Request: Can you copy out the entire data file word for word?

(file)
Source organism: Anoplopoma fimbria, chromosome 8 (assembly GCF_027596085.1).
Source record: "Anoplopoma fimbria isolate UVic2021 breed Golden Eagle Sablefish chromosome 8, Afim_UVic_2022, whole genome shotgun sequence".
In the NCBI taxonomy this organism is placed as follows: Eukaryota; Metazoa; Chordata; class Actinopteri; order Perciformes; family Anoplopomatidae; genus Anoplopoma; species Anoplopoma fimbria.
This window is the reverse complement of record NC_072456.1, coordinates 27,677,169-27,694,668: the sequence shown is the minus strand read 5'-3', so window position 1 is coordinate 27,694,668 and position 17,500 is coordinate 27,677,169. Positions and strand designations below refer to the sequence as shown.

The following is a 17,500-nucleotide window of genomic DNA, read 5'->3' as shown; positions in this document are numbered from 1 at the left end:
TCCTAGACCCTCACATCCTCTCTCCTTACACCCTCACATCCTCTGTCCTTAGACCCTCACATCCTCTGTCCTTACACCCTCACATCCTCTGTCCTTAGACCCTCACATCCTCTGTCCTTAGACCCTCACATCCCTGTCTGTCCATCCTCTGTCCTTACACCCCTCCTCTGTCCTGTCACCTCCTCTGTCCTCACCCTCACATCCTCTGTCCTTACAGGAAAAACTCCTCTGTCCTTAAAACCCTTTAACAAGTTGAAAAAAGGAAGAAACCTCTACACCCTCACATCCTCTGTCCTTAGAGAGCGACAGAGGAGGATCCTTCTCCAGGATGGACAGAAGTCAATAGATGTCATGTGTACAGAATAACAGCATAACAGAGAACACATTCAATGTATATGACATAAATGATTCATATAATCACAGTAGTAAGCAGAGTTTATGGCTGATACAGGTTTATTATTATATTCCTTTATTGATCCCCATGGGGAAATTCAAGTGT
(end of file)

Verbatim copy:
Source organism: Anoplopoma fimbria, chromosome 8 (assembly GCF_027596085.1).
Source record: "Anoplopoma fimbria isolate UVic2021 breed Golden Eagle Sablefish chromosome 8, Afim_UVic_2022, whole genome shotgun sequence".
In the NCBI taxonomy this organism is placed as follows: Eukaryota; Metazoa; Chordata; class Actinopteri; order Perciformes; family Anoplopomatidae; genus Anoplopoma; species Anoplopoma fimbria.
This window is the reverse complement of record NC_072456.1, coordinates 27,677,169-27,694,668: the sequence shown is the minus strand read 5'-3', so window position 1 is coordinate 27,694,668 and position 17,500 is coordinate 27,677,169. Positions and strand designations below refer to the sequence as shown.

The following is a 17,500-nucleotide window of genomic DNA, read 5'->3' as shown; positions in this document are numbered from 1 at the left end:
TCCTAGACCCTCACATCCTCTCTCCTTACACCCTCACATCCTCTGTCCTTAGACCCTCACATCCTCTGTCCTTACACCCTCACATCCTCTGTCCTTAGACCCTCACATCCTCTGTCCTTAGACCCTCACATCCCTGTCTGTCCATCCTCTGTCCTTACACCCCTCCTCTGTCCTGTCACCTCCTCTGTCCTCACCCTCACATCCTCTGTCCTTACAGGAAAAACTCCTCTGTCCTTAAAACCCTTTAACAAGTTGAAAAAAGGAAGAAACCTCTACACCCTCACATCCTCTGTCCTTAGAGAGCGACAGAGGAGGATCCTTCTCCAGGATGGACAGAAGTCAATAGATGTCATGTGTACAGAATAACAGCATAACAGAGAACACATTCAATGTATATGACATAAATGATTCATATAATCACAGTAGTAAGCAGAGTTTATGGCTGATACAGGTTTATTATTATATTCCTTTATTGATCCCCATGGGGAAATTCAAGTGT